Head of Impact Measurement at IDEO
Previously: Senior Program Manager at University of California, Office of the President; Project Consultant at New Schools Venture Fund; Research Consultant at Institute for International Education; Adjunct Professor at California State University, Northridge; Instructor and Administrator at Bishop Mora Salesian High School in Los Angeles. Facilitated and delivered 10+ conference workshops and talks across the United States and Europe.
M.A. in Leadership and Policy from Columbia University; M.A. in Secondary Education from Loyola Marymount University; B.A. in Journalism from Boston College
It has been approximately two years since I last published, but two notable pieces include a design toolkit that I helped co-produce with colleagues and community members -- the Co-Designing Schools Toolkit and an accompanying article on IDEO's website.
Prof. Dr. Anna Keune
Professor of Learning Sciences and Educational Design Technologies at Technical University of Munich, Germany
Anna’s research stands at the intersection of learning sciences and design scholarship. She investigates design technologies and materials used for school and out-of-school learning with the aim to advance the understanding of gendered materiality of STEM learning and the design of educational technologies that support all learners. Guided by constructionist and posthumanist theoretical commitments as well as participatory approaches to design, Anna’s research focuses on the empirical study of how materials can foster STEM learning, transform what counts as STEM participation, and widen who participates.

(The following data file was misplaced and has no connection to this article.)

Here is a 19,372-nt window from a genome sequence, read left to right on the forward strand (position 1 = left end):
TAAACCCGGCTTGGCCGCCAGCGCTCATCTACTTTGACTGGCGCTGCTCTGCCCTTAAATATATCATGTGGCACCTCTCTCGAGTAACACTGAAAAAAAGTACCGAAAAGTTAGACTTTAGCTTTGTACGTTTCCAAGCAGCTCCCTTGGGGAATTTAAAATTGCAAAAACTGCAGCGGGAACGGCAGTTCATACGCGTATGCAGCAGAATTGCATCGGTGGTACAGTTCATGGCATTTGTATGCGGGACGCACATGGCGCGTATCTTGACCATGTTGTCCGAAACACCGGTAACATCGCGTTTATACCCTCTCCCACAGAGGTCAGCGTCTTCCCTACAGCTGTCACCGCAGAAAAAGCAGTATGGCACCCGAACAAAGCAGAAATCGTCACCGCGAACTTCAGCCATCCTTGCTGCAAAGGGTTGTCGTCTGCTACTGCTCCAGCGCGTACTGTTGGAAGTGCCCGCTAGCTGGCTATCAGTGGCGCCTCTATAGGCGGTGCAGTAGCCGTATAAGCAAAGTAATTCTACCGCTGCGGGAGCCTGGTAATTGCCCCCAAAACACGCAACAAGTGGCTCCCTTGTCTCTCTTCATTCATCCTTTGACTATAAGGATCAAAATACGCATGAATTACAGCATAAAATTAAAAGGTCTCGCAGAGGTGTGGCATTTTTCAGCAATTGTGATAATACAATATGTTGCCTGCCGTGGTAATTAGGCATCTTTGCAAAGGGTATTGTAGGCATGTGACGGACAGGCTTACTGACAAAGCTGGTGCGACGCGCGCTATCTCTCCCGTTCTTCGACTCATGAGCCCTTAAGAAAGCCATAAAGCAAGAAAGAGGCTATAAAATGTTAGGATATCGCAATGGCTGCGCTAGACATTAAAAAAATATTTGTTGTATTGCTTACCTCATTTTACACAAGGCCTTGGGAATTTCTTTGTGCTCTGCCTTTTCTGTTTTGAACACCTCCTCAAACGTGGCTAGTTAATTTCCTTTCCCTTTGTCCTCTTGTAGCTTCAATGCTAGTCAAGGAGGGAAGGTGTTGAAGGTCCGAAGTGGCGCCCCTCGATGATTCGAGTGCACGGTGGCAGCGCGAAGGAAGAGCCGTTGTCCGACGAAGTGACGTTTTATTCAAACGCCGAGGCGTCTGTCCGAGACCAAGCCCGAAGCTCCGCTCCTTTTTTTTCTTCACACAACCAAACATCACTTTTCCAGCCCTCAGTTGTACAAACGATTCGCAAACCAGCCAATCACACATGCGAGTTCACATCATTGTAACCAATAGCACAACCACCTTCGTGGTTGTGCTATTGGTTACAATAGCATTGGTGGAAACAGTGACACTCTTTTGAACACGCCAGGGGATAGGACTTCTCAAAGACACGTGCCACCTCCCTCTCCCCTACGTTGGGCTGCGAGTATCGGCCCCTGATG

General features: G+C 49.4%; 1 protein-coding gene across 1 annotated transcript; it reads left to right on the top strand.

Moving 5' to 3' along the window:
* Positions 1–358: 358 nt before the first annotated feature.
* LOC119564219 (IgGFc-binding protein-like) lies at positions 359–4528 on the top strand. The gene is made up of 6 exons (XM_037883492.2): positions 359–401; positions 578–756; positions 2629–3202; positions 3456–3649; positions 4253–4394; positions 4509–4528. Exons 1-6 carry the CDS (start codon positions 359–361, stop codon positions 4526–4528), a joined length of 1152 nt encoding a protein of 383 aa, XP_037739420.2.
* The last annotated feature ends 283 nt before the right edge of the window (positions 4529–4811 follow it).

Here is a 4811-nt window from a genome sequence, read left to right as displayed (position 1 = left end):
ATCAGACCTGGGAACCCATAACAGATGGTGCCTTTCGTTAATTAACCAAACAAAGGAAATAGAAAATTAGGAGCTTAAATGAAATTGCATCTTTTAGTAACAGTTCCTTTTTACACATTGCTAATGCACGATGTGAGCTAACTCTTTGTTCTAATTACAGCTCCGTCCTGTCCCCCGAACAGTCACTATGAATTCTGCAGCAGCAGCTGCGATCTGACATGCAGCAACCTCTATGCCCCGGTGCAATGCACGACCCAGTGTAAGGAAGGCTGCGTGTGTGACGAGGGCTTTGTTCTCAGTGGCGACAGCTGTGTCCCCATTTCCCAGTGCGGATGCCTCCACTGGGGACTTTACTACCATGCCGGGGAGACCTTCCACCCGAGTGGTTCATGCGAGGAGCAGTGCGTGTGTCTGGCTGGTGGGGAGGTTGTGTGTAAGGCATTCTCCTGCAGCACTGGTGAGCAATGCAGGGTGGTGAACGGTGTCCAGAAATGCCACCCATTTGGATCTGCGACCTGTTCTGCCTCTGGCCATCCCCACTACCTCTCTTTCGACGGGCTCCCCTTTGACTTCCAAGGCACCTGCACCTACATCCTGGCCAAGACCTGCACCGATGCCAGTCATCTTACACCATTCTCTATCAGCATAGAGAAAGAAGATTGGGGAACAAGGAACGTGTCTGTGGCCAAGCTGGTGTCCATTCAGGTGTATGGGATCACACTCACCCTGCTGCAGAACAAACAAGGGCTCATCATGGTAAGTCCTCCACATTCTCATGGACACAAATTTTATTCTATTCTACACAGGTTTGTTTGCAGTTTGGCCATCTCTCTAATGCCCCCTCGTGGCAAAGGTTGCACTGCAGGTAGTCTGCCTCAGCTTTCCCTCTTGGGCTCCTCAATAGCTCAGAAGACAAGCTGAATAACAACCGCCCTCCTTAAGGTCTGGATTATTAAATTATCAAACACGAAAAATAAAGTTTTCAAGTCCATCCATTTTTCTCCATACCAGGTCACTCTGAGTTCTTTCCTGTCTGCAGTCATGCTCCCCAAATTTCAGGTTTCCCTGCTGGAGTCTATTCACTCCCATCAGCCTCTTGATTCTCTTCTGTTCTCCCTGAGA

Anna received postdoctoral training at the University of California, Irvine, and the Ruhr-University Bochum with a focus on STEM equity and adaptive educational technologies. Prior to this, Anna graduated with a PhD in Learning Sciences from Indiana University in 2020. Her dissertation on fiber crafts as a context for computer science education won the prestigious Indiana University Distinguished PhD Dissertation Award. Anna also studied New Media Art and Design at Aalto University and was a visiting researcher at the University of California, Berkeley, and the Srishti School of Art, Design, and Technology.
Fabric-based computing: (Re)examining the materiality of computer science learning through fiber crafts. In: Künstliche Intelligenz (2021). DOI: 10.1007/s13218-021-00747-1
Blanka Tacer, PhD
International teacher trainer, Founding member of STEP Institute, Ljubljana, Slowenia
Blanka Tacer, PhD of business administration and B.Sc. of psychology, has had an extensive career path spanning over 20 years. Her journey began in human resources management in the retail industry, where she was responsible for the selection and internal training system as a psychologist. However, after several years of working in the field of psychological assessment, she decided to pursue a doctoral degree in innovation management in start-ups. Upon completion, she dedicated her time and energy to the continuous professional development of educators, promoting positive education and growth mindset in teaching, which has become her passion. Since then she encourages teachers to implement innovative teaching practices. She works on international projects and courses to promote positive education and growth mindset in teaching. Blanka believes in promoting active learning by encouraging teachers to use evidence-based approaches that help students develop their skills in critical thinking, problem-solving, and creativity. Through her work, she aims to inspire educators to be lifelong learners themselves and to help their students become the same.